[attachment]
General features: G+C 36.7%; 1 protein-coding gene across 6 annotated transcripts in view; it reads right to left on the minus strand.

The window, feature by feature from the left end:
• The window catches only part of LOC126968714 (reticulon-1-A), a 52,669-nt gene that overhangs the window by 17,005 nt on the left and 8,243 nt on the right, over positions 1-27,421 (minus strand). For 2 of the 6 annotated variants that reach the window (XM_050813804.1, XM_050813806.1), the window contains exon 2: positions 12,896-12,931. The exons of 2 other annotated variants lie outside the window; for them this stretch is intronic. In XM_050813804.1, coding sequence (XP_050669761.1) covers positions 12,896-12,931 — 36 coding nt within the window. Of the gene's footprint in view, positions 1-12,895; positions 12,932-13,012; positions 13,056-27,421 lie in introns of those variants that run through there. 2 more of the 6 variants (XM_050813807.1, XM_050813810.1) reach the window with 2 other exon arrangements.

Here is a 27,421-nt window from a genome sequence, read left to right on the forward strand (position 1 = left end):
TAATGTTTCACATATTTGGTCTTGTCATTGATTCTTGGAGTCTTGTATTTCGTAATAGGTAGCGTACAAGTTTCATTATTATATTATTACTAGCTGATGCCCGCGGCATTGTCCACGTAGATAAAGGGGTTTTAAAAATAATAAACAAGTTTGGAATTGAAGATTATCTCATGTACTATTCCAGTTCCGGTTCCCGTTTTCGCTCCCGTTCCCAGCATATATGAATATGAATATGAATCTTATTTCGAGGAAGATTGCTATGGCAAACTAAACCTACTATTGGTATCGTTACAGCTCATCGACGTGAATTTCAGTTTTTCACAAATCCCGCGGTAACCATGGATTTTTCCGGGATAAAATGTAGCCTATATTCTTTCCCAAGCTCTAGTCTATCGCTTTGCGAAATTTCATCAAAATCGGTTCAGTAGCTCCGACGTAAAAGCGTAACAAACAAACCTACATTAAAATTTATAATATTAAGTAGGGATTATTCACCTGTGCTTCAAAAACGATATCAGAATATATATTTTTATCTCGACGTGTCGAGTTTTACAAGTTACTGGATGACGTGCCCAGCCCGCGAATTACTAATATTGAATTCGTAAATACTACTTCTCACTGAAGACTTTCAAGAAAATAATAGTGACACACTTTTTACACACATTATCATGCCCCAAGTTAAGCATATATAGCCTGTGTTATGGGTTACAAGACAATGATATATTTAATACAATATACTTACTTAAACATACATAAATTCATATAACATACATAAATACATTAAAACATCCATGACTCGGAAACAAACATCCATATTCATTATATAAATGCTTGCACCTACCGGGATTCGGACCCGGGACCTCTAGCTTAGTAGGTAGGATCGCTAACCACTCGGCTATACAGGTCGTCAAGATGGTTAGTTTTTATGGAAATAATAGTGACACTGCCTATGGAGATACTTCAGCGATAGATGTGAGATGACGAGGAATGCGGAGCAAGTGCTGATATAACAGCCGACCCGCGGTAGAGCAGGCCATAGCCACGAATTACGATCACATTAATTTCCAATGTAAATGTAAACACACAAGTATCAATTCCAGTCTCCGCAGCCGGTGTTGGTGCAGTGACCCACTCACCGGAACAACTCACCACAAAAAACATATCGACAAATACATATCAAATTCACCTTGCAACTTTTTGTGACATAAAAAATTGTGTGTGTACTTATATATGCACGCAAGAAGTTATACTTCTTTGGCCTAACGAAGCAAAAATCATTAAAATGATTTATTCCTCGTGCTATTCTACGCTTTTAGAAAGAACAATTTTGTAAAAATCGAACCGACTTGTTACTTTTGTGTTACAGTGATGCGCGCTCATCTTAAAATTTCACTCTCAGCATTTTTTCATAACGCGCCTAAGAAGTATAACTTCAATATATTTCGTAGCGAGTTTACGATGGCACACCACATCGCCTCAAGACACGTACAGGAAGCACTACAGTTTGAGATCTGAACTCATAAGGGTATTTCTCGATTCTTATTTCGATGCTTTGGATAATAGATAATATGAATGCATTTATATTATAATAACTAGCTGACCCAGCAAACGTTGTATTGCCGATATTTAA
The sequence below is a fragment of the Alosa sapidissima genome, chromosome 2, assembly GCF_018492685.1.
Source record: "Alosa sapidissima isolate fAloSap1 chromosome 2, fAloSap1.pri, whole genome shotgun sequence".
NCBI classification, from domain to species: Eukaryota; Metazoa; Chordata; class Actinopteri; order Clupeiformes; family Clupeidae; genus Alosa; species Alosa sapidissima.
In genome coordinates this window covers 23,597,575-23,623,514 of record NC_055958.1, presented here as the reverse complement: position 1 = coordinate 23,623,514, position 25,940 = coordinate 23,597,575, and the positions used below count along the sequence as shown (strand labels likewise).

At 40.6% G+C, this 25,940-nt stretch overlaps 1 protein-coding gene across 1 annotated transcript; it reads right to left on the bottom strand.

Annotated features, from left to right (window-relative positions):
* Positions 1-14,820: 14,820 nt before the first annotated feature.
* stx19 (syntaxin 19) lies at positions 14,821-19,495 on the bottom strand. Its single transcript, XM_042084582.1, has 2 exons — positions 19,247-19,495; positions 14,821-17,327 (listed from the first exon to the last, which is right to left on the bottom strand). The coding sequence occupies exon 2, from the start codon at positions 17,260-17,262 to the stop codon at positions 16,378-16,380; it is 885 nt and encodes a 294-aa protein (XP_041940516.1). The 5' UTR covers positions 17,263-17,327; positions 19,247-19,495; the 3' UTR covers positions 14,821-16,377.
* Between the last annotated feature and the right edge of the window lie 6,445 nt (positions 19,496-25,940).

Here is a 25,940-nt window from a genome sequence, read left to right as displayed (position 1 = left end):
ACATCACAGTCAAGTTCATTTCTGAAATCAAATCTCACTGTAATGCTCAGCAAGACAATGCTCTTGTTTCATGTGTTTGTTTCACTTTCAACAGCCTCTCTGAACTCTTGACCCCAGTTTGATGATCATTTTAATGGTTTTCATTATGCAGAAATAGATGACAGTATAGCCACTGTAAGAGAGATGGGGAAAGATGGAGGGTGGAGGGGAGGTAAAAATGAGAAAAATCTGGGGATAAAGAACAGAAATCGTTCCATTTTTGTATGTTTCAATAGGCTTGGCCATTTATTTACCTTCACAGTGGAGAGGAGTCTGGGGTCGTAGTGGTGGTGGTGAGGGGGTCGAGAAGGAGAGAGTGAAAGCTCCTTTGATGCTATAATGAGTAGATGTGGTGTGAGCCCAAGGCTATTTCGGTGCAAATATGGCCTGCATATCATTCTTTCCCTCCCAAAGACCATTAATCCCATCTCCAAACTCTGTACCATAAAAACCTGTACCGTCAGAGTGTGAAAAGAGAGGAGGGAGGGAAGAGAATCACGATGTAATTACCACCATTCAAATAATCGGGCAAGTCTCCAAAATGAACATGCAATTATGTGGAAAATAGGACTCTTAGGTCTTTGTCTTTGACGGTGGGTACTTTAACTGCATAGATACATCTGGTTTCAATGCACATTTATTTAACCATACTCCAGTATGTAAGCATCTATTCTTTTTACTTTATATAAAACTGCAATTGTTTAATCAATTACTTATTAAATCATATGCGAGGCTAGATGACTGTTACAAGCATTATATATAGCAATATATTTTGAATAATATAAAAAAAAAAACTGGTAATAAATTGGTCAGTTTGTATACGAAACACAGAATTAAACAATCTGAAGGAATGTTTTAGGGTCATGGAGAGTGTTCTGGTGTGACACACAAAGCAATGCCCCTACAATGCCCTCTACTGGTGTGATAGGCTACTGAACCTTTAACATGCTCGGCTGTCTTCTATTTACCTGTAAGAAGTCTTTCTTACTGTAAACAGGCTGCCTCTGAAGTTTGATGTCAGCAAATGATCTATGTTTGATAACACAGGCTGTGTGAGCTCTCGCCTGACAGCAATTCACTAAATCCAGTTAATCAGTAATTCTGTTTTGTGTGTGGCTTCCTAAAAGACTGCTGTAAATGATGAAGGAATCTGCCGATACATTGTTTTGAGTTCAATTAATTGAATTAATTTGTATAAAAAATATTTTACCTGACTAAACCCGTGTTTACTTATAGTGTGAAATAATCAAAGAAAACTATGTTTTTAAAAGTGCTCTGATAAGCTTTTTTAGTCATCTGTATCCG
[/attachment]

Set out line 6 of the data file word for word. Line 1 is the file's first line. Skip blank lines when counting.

The sequence below is a fragment of the Alosa sapidissima genome, chromosome 2, assembly GCF_018492685.1.